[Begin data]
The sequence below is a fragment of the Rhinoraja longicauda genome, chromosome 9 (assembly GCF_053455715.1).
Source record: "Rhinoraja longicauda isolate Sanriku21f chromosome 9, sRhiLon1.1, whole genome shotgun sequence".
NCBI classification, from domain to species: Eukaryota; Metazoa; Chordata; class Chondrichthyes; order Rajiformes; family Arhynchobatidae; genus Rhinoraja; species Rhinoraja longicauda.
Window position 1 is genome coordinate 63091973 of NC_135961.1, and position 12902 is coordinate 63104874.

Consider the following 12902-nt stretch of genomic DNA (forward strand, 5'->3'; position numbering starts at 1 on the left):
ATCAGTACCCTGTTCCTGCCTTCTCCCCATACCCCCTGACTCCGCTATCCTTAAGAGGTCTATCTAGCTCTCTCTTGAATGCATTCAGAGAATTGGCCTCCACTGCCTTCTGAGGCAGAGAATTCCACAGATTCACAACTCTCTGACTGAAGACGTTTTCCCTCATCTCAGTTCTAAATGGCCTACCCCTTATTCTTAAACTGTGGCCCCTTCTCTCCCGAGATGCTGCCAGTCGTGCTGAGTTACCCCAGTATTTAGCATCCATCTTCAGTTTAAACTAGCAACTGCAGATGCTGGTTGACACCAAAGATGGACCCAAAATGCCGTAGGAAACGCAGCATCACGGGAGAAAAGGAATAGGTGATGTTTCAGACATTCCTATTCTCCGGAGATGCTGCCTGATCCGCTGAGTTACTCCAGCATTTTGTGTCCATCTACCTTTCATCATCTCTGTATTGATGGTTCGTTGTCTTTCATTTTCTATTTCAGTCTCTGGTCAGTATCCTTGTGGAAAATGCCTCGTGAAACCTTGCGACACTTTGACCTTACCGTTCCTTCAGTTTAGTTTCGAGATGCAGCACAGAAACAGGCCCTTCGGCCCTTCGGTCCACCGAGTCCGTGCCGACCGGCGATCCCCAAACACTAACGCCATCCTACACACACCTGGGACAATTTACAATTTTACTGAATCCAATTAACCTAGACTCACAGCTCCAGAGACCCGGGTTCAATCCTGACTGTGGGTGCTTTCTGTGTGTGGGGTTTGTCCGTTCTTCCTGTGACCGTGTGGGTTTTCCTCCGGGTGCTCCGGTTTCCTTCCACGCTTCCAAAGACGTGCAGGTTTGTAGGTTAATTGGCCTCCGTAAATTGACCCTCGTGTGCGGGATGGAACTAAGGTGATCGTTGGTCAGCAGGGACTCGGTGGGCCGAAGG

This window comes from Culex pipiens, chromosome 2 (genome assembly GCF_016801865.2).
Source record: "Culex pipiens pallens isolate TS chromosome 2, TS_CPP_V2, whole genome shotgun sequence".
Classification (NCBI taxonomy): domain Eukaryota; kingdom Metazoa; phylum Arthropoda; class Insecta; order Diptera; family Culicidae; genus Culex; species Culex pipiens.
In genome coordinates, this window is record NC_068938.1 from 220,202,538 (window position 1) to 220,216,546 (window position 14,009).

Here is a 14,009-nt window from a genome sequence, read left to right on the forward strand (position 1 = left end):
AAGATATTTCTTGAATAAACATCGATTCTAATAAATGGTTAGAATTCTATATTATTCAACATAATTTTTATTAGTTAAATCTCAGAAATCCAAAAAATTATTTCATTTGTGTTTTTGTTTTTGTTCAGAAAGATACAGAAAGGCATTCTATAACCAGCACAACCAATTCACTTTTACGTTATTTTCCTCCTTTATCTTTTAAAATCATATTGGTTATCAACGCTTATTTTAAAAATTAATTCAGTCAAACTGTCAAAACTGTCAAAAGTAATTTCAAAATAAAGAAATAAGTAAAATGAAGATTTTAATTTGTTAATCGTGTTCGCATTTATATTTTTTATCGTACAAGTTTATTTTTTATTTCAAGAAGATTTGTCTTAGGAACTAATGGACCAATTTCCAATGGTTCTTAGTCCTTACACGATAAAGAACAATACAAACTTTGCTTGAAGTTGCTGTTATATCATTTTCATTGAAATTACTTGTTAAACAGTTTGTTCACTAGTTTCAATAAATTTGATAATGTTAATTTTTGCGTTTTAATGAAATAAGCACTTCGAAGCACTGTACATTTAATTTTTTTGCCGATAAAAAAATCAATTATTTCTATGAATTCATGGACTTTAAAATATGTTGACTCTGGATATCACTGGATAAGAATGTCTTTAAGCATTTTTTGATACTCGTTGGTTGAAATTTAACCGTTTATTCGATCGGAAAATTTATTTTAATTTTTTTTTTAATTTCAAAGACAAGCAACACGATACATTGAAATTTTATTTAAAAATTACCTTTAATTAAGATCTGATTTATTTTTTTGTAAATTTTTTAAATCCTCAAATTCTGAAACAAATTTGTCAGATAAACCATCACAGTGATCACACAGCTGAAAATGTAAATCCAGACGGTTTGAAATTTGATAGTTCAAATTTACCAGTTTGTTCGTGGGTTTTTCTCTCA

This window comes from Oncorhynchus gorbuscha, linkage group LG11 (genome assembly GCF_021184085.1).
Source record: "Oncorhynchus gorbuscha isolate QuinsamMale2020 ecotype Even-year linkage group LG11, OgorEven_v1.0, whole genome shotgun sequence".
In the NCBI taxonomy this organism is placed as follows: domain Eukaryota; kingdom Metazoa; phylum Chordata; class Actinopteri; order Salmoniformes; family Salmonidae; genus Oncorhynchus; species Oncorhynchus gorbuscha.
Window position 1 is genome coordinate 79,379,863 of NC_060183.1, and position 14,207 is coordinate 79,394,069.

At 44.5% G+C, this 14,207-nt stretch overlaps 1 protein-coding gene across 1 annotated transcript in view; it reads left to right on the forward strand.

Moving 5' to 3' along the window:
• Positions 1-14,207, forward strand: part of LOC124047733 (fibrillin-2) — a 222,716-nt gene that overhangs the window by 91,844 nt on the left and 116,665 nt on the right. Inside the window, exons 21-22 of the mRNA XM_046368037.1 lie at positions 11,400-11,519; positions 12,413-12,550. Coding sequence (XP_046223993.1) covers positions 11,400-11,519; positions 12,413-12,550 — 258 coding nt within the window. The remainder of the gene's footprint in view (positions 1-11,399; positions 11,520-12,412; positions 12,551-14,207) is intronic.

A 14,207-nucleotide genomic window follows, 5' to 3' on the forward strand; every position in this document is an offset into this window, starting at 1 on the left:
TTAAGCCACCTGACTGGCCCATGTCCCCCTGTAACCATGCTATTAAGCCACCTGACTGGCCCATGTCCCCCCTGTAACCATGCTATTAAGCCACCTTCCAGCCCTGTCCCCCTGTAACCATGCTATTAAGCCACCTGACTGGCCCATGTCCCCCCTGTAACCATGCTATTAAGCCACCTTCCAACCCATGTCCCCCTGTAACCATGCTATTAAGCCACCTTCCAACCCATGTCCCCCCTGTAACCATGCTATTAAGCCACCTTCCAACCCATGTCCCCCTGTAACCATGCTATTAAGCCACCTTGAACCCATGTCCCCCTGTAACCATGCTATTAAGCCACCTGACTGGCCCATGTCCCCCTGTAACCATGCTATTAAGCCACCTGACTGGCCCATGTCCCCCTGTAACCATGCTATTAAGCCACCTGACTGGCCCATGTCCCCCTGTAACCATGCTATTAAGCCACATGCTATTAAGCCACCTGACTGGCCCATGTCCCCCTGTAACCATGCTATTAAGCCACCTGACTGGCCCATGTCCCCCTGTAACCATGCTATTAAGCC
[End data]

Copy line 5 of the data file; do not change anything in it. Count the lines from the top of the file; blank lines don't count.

Consider the following 12902-nt stretch of genomic DNA (forward strand, 5'->3'; position numbering starts at 1 on the left):